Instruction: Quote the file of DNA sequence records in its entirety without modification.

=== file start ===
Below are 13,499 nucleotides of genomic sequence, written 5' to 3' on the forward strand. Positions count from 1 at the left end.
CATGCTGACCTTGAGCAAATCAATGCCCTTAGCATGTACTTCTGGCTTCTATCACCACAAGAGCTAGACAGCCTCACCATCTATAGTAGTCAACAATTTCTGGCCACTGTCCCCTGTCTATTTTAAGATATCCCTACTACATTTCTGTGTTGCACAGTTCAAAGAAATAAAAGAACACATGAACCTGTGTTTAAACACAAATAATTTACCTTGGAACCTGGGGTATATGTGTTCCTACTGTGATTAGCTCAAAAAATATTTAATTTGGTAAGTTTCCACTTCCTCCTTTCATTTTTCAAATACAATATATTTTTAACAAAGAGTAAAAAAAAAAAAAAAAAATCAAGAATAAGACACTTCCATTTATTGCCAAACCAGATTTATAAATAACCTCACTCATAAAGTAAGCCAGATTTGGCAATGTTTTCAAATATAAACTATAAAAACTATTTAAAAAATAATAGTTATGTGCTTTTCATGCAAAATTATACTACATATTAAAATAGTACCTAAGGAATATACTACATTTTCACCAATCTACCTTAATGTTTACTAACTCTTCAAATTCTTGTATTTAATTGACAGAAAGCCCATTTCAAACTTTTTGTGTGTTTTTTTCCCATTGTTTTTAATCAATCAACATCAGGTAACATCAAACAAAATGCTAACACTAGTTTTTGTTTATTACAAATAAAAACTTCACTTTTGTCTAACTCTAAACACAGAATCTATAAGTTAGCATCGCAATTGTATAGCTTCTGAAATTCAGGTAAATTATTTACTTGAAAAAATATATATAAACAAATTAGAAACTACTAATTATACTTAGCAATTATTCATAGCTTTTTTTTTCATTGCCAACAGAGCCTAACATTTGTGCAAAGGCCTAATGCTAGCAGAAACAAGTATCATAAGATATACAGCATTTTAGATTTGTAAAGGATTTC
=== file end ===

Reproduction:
Below are 13,499 nucleotides of genomic sequence, written 5' to 3' on the forward strand. Positions count from 1 at the left end.
CATGCTGACCTTGAGCAAATCAATGCCCTTAGCATGTACTTCTGGCTTCTATCACCACAAGAGCTAGACAGCCTCACCATCTATAGTAGTCAACAATTTCTGGCCACTGTCCCCTGTCTATTTTAAGATATCCCTACTACATTTCTGTGTTGCACAGTTCAAAGAAATAAAAGAACACATGAACCTGTGTTTAAACACAAATAATTTACCTTGGAACCTGGGGTATATGTGTTCCTACTGTGATTAGCTCAAAAAATATTTAATTTGGTAAGTTTCCACTTCCTCCTTTCATTTTTCAAATACAATATATTTTTAACAAAGAGTAAAAAAAAAAAAAAAAAATCAAGAATAAGACACTTCCATTTATTGCCAAACCAGATTTATAAATAACCTCACTCATAAAGTAAGCCAGATTTGGCAATGTTTTCAAATATAAACTATAAAAACTATTTAAAAAATAATAGTTATGTGCTTTTCATGCAAAATTATACTACATATTAAAATAGTACCTAAGGAATATACTACATTTTCACCAATCTACCTTAATGTTTACTAACTCTTCAAATTCTTGTATTTAATTGACAGAAAGCCCATTTCAAACTTTTTGTGTGTTTTTTTCCCATTGTTTTTAATCAATCAACATCAGGTAACATCAAACAAAATGCTAACACTAGTTTTTGTTTATTACAAATAAAAACTTCACTTTTGTCTAACTCTAAACACAGAATCTATAAGTTAGCATCGCAATTGTATAGCTTCTGAAATTCAGGTAAATTATTTACTTGAAAAAATATATATAAACAAATTAGAAACTACTAATTATACTTAGCAATTATTCATAGCTTTTTTTTTCATTGCCAACAGAGCCTAACATTTGTGCAAAGGCCTAATGCTAGCAGAAACAAGTATCATAAGATATACAGCATTTTAGATTTGTAAAGGATTTC